This is about as ripe a playing ground as ever for a troll, and Toby takes advantage. He stirs the pot, posts disgusting images, and even inspires others to join in. It’s shocking, it’s abhorrent, but it’s also based on true events; memorial page trolling happens A LOT, and no one talks about it (except Herzog). Most people just click away when they see nasty stuff like this. What if you can’t look away? What if it’s your family or friend that is the subject of it? Are we literate in how to handle this type of onslaught? Are we prepared when our “safe-space” is emotionally nuked? Are we prepared to really take on a troll?

In their writing, Natalie and Henry came from a place where they saw how toxic internet culture was, and even in the pre-Trump era, how toxic it was becoming. Comedy has always been the best way to shine a light on societal darkness. And that’s what this is, illuminating an incredibly insidious problem, with laughter, so we could learn how to protect our vulnerable minds.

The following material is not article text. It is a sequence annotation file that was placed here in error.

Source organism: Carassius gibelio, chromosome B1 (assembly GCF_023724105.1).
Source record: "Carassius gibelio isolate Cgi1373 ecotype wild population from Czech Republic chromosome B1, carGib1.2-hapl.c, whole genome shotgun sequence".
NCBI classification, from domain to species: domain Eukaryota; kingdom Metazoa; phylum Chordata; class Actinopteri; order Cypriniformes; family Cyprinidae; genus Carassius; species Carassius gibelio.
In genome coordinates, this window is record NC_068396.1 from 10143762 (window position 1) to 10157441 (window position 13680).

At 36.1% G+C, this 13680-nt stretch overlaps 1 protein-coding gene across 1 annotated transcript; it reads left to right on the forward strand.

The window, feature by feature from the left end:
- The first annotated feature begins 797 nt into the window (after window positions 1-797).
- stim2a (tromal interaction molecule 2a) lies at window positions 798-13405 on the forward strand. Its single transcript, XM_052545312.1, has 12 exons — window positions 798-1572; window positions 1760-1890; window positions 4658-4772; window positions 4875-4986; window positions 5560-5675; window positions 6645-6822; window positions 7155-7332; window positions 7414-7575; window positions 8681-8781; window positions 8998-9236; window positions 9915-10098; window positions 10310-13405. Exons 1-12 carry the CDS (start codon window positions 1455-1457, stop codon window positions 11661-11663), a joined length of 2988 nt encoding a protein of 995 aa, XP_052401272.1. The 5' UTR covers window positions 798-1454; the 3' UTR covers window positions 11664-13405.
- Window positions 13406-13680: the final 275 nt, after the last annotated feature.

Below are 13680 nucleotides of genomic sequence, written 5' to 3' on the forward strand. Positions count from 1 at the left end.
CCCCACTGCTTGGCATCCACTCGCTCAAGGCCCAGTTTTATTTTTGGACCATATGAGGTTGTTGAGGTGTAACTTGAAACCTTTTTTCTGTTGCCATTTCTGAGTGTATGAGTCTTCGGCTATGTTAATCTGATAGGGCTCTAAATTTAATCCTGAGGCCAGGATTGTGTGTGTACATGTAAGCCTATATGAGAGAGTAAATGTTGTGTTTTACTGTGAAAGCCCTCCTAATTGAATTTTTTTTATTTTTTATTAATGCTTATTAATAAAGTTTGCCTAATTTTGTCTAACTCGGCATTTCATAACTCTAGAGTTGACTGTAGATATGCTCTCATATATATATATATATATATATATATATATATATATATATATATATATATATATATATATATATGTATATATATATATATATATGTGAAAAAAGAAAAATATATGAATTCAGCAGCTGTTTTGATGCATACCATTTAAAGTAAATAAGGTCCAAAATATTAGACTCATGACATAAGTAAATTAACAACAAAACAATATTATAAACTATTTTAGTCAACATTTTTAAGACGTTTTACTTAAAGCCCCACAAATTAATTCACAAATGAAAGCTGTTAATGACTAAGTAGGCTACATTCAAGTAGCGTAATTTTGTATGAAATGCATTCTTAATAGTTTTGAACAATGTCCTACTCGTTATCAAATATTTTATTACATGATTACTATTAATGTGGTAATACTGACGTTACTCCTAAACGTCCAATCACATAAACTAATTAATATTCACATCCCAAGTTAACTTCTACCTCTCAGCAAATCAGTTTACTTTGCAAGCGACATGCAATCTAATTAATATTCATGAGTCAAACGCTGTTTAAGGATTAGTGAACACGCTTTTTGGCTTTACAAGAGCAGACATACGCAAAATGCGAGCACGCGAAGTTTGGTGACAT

I was lucky. I got to learn how to handle trolls at an early age. In the 90s, I had a computer with a 14.4 kbps modem, and like most of us using the internet at that time, I was in chat rooms. I can remember when I had my first troll experience: someone in a chat kept telling everyone to “unlock a secret by hitting control-alt-delete.” I didn’t fall for this. I may have been young, but I know a force-quit key command when I see one. The funny part wasn’t the unknowing users ejecting themselves from the chat room, it was when they came back(!) and were screaming at everyone. Ah, lulz. That’s when I knew I could never really trust the Internet.